As a student of the MSE and a frequenter of geography courses, my understanding of scale is far more developed than the average person’s (I hope). Marceau’s (1999) article was an interesting read because it forced me to consider, in depth, the problems beyond just noting MAUP as a point of contention in your final research project. I am very curious to see what the future holds in terms of solving the MAUP—particularly the sensitivity test if we can find a way to perform it with less effort. Maybe this already exists, as it has been 15 years.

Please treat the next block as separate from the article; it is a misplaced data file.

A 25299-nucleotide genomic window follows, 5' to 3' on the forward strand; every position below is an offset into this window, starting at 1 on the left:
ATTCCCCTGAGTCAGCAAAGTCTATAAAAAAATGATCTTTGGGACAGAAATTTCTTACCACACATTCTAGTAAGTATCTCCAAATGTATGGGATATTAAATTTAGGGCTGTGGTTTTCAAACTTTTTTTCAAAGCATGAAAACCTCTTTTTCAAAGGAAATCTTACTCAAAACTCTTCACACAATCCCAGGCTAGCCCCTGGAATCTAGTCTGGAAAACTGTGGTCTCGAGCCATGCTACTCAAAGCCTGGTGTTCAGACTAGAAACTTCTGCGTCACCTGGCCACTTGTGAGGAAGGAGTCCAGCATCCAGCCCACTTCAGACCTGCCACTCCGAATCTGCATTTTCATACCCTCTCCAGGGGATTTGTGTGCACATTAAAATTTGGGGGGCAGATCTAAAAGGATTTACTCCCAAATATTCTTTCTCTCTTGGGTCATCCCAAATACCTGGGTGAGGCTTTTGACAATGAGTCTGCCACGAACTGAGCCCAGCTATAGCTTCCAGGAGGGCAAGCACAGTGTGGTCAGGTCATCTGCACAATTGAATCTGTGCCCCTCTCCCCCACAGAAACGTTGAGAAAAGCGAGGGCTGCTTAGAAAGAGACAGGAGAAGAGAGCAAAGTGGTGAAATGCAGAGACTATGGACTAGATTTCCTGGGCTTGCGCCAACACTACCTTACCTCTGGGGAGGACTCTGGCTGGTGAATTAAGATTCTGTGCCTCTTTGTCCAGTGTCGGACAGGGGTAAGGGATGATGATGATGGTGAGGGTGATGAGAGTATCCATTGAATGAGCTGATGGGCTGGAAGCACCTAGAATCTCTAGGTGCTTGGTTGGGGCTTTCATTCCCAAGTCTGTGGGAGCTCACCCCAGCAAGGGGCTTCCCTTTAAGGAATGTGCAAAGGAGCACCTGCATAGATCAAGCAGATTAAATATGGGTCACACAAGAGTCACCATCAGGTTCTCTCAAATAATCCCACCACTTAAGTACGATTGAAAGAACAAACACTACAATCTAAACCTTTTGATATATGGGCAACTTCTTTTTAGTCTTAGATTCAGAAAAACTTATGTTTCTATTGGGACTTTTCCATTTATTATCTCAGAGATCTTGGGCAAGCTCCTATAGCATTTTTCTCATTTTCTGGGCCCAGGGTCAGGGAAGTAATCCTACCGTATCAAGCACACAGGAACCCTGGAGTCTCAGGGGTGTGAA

On another note, applying this reading to my own project—scale is a somewhat challenging idea to take into account when building an ontology. Marceau is very clear about the problems of the spatial aggregation of data and cross scale correlations. Scale is obviously a huge factor in farming—what one farmer produces and how they run the farm is directly dependent on the scale of the operation. I have had trouble trying to work in a varying scale for the simple notion of a farm, since I was not planning to include geometry. I have come to realize the best way to address scale in my ontology is to specify a type of farm at a specific scale and work from there (Intensive agriculture for example). In fact by trying to include multiply scales for a farm, I would be building an upper-level ontology (which is not my goal). Geospatial ontologies built a single scale, however, may be a contributing factor the MAUP because the relationships they display won’t exist on another scale, or if they do maybe they are altered? On the other hand, a good ontology should be ‘universal’ which to means it would be applicable at many scales. So is the answer many single scale ontologies or one multi-scalar one (per research topic)?